In This Article Expand or collapse the "in this article" section The Danish Atlantic World

  • Introduction
  • General Works
  • Reference Works and Repositories
  • Digitized Sources
  • Printed Sources
  • Chartered Companies and Atlantic Commerce
  • The Transatlantic Slave Trade
  • Coast Society in West Africa
  • The Danish West Indies
  • Abolition
  • Atlantic Denmark
  • Historiographical and Public Debates

Atlantic History The Danish Atlantic World
Gunvor Simonsen
  • LAST MODIFIED: 21 June 2024
  • DOI: 10.1093/obo/9780199730414-0409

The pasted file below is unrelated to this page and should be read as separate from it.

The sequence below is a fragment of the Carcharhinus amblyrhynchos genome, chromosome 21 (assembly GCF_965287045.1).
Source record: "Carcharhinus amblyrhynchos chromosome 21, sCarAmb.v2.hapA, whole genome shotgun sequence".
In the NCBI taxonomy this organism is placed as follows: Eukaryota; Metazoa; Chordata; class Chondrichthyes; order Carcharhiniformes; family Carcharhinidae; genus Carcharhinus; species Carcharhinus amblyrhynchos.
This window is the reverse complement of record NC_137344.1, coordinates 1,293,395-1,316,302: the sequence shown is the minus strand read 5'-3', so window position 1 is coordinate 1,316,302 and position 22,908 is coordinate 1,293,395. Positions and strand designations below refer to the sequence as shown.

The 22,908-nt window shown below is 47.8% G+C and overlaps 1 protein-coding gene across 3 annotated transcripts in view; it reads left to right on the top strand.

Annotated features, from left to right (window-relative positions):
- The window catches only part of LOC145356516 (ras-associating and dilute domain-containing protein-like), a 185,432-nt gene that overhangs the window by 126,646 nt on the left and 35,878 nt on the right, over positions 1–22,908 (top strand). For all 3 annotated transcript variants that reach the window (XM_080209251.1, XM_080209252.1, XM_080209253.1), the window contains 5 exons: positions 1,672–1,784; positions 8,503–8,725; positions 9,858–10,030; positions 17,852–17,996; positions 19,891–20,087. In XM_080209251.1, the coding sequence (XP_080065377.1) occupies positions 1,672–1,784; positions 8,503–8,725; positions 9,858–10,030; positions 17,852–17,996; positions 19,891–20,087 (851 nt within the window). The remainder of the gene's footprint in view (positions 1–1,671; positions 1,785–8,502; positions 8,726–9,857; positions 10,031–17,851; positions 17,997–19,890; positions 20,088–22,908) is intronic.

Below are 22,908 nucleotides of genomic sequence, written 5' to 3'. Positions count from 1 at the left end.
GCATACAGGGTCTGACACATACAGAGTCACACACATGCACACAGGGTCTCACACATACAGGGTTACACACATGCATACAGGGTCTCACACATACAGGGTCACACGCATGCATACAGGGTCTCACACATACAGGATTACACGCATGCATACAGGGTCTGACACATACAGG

In 1672, the Danish West India Company (as of 1674, the West India and Guinea Company) managed to establish a colony on the island of Saint Thomas in the eastern Caribbean. With the colonization of Saint Thomas, Denmark (until 1814, Denmark-Norway) added a decisive third node to its Atlantic trading ventures. From 1660, a Danish company had held slave-trading forts in West Africa. With the settlement of Saint Thomas, Denmark came to possess a triangular empire, connecting labor markets in Africa and crop production in the Caribbean with European consumers. The Caribbean settlement was enlarged in 1718 when Saint John was colonized and in 1733 when Saint Croix was purchased from the French. In 1755, the Danish state took over the Atlantic possessions. Racial slavery came to dominate the islands with enslaved captives arriving from the Danish slave-trading establishments in West Africa and through transit sale from surrounding Caribbean islands. The three islands of the Danish West Indies followed different trajectories. Saint Thomas was conceived as a plantation colony, yet the production of export crops proved challenging. Instead, the island became a regional trade center and was declared a free port in 1764. The mountainous island of Saint John was not ideal for plantation production. Consequently, it held opportunities for people with few resources, who could find a measure of independence rare on the other two Danish islands. Meanwhile, Saint Croix was better suited for sugar production because of its large flat plain, and it developed into a profitable plantation island. The Danish transatlantic slave trade was abolished in 1803 while slavery came to an end in 1848 after a successful uprising on Saint Croix. Post-emancipation society was marked by harsh labor regulations, economic hardship, and population decline. In 1878, rural laborers on Saint Croix revolted. The revolt was violently repressed and was followed by largely unsuccessful reforms. The West African enclaves had been sold to the British in 1850, having proved a burden on state finances, and in 1917, the Danish Caribbean colonies were sold to the United States and became the US Virgin Islands. The sale of the islands occurred after a referendum in Denmark, while the inhabitants of the islands were not given a vote. The early dismantlement of the Atlantic possessions, through sale to larger empires, by and large explains why Denmark is not home to an African Caribbean diaspora.